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37 CTPP demographic data Existing land use Forecast land use Economic trends Economic forecasts Other (please specify): 10. Are you satisfied with the reliability of the input data? If not, why not? 11. How is origin/destination data included in your forecasting methodology (check only one)? Major part Considered, but not a major part Not considered 12. Do you forecast linked or unlinked ridership? Linked ridership Unlinked ridership Both linked and unlinked ridership 13. Has technology affected your forecasting methodology? If so, how? 14. If your system operates more than one mode, do you use different methods to develop forecasts for each mode? 15. Do you use different methods for long-range and short-range forecasts? 16. Is there an optimal amount of data for your forecasting and planning process? Do you have that amount of data available? 17. How long does it take to prepare a ridership forecast? What is involved in terms of resources/staff? 18. Are you satisfied with the current ridership forecasting methods? 18A. If not, what would you like to see improved? Availability and/or accuracy of input data at the appropriate scale Less time-intensive methodology Inclusion of more predictive variables Simplification of the procedures Accuracy of the results Flexibility to address a wider variety of situations Other (please specify): 19. How do you assess the reliability and value of the methodology? Comparison of actual and projected ridership Board understanding and approval Other (please specify): 20. Please describe how your agency would forecast ridership for the following scenarios: A. A half-mile rerouting of an existing route to serve a new shopping center B. Extension of an existing route for one mile to serve a new residential development C. Change in headway from 12 to 10 minutes during peak hours D. Implementation of a new crosstown route to enhance service area coverage and provide more direct connections E. Implementation of a new mode such as BRT F. Prediction of next year's ridership as part of the budget process G. A 10-year ridership forecast as part of a long-range plan 21. If you could change one aspect of your ridership forecasting methodology, what would you change?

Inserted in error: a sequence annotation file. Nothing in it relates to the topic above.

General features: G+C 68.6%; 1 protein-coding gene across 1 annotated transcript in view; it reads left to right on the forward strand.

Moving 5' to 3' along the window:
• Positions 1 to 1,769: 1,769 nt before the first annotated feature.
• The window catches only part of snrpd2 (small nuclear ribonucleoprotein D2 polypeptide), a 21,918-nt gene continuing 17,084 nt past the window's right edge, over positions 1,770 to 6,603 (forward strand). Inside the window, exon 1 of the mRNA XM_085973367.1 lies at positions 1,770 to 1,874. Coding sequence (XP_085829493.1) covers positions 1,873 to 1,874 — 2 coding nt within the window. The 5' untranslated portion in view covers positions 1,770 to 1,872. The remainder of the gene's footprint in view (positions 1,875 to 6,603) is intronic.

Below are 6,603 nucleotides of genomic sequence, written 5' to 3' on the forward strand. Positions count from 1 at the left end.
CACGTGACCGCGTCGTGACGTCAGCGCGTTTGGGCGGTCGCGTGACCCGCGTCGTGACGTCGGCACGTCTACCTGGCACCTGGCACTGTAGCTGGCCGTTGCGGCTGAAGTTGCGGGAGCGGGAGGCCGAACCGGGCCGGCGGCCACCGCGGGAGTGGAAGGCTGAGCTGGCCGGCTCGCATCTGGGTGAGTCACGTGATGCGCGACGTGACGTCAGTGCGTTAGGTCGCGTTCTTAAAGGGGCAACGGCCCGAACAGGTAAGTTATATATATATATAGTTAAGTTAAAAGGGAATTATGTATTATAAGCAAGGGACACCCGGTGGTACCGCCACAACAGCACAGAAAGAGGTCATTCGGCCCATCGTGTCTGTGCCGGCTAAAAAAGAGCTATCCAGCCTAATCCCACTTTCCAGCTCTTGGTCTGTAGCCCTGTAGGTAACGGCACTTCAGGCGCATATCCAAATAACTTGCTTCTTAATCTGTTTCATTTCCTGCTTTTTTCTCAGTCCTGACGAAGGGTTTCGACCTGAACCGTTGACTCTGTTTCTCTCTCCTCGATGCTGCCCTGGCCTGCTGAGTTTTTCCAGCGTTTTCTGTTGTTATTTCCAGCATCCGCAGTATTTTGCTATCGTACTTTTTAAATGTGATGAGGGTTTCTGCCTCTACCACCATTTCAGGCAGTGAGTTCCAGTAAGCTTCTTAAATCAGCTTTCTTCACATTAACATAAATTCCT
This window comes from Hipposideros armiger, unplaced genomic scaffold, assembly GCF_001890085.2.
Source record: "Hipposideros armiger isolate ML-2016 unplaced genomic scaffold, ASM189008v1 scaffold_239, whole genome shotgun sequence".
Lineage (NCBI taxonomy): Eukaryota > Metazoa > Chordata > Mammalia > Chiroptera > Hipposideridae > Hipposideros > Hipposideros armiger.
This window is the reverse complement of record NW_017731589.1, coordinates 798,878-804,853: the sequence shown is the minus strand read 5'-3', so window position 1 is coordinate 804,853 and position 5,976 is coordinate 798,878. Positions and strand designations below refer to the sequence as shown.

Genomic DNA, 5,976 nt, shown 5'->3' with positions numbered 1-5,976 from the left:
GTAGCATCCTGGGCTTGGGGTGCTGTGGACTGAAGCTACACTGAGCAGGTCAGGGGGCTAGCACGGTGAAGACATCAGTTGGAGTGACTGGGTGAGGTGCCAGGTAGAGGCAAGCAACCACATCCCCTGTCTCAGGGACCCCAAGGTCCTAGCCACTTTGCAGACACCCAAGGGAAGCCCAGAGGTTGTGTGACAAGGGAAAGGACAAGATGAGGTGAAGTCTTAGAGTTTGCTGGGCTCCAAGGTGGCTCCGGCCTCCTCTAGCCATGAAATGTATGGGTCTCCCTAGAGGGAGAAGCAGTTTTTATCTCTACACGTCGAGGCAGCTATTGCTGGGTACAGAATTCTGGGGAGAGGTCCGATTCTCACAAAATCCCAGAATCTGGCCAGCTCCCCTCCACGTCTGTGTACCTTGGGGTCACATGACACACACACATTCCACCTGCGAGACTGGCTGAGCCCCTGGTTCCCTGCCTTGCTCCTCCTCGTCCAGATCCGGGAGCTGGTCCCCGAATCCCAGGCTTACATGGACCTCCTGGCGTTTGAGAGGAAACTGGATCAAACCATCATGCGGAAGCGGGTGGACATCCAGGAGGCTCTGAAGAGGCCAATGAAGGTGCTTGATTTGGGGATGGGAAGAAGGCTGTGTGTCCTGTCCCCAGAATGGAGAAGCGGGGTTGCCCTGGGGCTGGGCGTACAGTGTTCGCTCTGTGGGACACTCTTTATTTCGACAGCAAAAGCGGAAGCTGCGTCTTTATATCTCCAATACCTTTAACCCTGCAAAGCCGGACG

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38 22. Please describe any "lessons learned" that would benefit other transit agencies that are considering changes to their rid- ership forecasting methods. 23. Is there another transit system that you suggest we contact for this synthesis project? 24. Would you be willing to participate further as a case study, involving a telephone interview going into further detail on your forecasting methodology, if selected by the TCRP panel for this project (check only one)? Yes No Please return by December 31, 2005 to: Daniel Boyle President, Dan Boyle & Associates, Inc. 4511 Falcon Ridge Court San Diego, CA 92130 858-259-6515 phone 858-259-2305 fax email@example.com e-mail We encourage you to return your completed survey via e-mail. If you have any questions on the survey or the project, feel free to contact Dan Boyle by e-mail or phone.